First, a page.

I hate doing laundry.
Chris is fond of asking me how I could possible ‘hate’ something I never do. That is when I am forced to remind him of a laundry situation that occurred 19 years ago. As a direct result of my attempt at laundering, his manhood was questioned for approximately one full year.
The summer of 1993 was brutally hot in Philadelphia. We often stumbled out of our freshman gross anatomy lab gasping for a hint of fresh air. The sticky city smog was miserably inadequate at clearing out our nostrils. The formaldehyde/death smell over time seemed to actually emanate from our pores. Eventually, hours under a hot shower and 14 shampoo-rinse-repeat cycles would dim the stench just enough.
Imagine the tenacity of that scent in our lab coats? We learned very early on that we would need to have just one set of clothes to wear in Gross lab. That set would, after finals, be ceremoniously put to flame. One Friday afternoon we reluctantly decided that the “one outfit”: labcoat, sweats, t-shirt would have to be washed–body odor finally was beginning to overcome formaldehyde.
Being the prototypical impoverished med student, I literally dug around in my sofa to scrounge together the six quarters needed to wash and dry one load. As I triumphantly counted out the coins, I had a lightbulb moment. What better way to woo my would be boyfriend (against his will) than to offer to wash his “gross” clothes? Not only is Chris lazy, he is also undeniably cheap. The chance to save a buck fifty on laundry was not to be missed.
As I listened to the whir of the machine I fantasized about a lifetime of washing my beloved’s clothes. I even considered pressing his lab coat nicely–if that didn’t earn me a date….
As the washer spinning halted, my fantasy too screeched to a halt.
Our metaphoric blending was not so romantic. Along with Chris’ white lab coat, I had washed my bright red sweat pants…in hot water..and bleach.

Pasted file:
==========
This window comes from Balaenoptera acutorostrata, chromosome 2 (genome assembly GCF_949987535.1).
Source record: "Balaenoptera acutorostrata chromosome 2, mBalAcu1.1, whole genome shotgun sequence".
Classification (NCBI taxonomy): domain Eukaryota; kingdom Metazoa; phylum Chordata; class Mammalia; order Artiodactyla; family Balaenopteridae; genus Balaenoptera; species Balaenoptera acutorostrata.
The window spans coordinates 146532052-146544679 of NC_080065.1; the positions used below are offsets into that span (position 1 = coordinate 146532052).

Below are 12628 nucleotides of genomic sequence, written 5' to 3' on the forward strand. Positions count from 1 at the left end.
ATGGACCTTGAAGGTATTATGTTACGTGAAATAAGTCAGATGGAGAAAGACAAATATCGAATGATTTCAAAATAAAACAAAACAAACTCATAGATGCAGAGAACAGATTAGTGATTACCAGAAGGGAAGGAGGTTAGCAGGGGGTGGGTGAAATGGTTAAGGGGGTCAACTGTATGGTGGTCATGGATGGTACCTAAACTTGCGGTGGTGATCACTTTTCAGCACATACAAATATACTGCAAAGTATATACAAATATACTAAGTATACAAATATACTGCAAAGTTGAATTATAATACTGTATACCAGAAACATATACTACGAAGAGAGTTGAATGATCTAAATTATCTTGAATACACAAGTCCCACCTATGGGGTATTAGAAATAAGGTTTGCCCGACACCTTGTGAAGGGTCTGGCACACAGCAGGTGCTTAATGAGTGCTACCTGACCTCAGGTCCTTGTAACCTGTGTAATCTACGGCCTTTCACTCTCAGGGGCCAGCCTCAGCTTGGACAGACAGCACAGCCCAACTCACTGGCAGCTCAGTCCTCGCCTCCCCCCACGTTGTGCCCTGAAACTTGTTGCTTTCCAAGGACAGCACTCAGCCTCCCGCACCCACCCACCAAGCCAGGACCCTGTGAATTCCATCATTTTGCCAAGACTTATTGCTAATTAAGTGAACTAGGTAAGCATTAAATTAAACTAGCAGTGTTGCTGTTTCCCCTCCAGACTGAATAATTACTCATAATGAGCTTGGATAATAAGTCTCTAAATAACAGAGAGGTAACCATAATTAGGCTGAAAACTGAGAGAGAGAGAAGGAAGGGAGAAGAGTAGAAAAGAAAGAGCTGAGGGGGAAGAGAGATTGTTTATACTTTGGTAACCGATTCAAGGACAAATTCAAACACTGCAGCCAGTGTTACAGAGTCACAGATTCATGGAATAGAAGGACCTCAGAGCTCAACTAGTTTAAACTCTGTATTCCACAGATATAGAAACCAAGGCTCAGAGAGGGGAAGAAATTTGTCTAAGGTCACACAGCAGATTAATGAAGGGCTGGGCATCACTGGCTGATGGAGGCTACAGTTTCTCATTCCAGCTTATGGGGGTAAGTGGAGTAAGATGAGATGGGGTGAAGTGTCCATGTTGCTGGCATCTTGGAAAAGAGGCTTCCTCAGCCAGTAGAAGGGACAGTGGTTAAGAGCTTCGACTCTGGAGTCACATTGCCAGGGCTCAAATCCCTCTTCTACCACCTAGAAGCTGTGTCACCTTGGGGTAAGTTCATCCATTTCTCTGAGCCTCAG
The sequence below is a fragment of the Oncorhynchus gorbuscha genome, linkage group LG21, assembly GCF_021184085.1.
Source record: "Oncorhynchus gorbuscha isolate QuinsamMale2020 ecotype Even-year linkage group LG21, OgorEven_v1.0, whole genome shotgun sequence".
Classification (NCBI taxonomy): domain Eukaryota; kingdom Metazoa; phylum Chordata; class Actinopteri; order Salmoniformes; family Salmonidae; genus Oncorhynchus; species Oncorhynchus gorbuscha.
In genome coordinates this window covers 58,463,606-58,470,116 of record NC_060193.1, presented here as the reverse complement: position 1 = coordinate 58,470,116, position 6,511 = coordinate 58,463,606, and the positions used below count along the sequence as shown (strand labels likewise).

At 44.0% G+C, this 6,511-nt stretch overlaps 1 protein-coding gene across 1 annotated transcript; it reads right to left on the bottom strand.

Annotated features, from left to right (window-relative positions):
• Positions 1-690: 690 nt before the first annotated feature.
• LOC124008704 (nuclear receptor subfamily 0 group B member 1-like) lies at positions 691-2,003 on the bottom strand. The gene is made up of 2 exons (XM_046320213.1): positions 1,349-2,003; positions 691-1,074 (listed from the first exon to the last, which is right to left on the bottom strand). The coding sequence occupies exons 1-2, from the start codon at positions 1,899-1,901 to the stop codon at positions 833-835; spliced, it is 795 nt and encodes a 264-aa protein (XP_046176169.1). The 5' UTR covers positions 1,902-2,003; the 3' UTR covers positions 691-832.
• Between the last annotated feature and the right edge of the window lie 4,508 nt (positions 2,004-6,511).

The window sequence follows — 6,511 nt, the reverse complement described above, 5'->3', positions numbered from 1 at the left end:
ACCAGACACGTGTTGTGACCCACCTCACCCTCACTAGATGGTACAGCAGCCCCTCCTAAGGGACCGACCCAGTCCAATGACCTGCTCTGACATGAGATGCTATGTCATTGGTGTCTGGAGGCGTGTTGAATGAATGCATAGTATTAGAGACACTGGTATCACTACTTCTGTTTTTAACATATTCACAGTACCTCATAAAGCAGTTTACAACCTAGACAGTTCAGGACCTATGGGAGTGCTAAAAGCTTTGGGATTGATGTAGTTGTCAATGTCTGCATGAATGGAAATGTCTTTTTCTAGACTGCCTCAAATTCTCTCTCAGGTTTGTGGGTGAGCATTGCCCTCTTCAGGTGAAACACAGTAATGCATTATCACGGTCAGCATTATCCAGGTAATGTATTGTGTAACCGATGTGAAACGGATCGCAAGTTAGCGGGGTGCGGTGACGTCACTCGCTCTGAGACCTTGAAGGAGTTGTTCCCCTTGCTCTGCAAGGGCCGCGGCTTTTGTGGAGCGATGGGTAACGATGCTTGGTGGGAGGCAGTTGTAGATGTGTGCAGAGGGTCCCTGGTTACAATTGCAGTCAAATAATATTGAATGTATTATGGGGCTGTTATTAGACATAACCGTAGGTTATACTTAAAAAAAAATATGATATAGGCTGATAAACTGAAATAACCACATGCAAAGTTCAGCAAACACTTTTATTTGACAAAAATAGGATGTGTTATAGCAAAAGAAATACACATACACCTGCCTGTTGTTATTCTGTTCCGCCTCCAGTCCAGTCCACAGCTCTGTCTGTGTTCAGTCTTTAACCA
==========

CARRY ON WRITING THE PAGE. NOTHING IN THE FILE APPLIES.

Wash after wash later and there was no way to hide the pinkness in his coat. Head low, I presented him with his clean but undeniably feminized lab coat.
Those of you that know my now husband know exactly what he did next. Without a moment’s hesitation, he slipped that lab coat on and marched right into his lab group.
Several unfortunate events were in line this particular week. First, his group consisted of four of the most chauvinistic-frat-brother guys in our class. Second, we were about to dissect the male genital organs.
Keep in mind that to help med students overcome the mental trauma of cutting through a dead persons organs day after day, they often dehumanize parts of the anatomy. At Chris’ table, their cadaver was respectfully known as “Fred.” Fred’s skull that had been sawed off weeks before remained ever near by as a “bowl” where in various organs, bits of tissue, unidentified body parts etc would be deposited to be dealt with later.
So, on that fateful day, as the lab time came to a close, one of Chris’ lab partners approached him smirking. “Hey, Meyer” he called. “You left this back at the table.”
In his out stretched hand he held Fred’s calvarium (skull bowl) and in it, a meticulously laid out, perfectly dissected but unmistakeable penis.
After the guffaws and back slapping subsided, Chris simply shrugged, peeled off his pink labcoat and placed it in his locker….from which he proceeded to remove it and wear it unflinchingly every day for the next 10 months.
That, my friends, is why I adore this man and why I absolutely refuse to do laundry.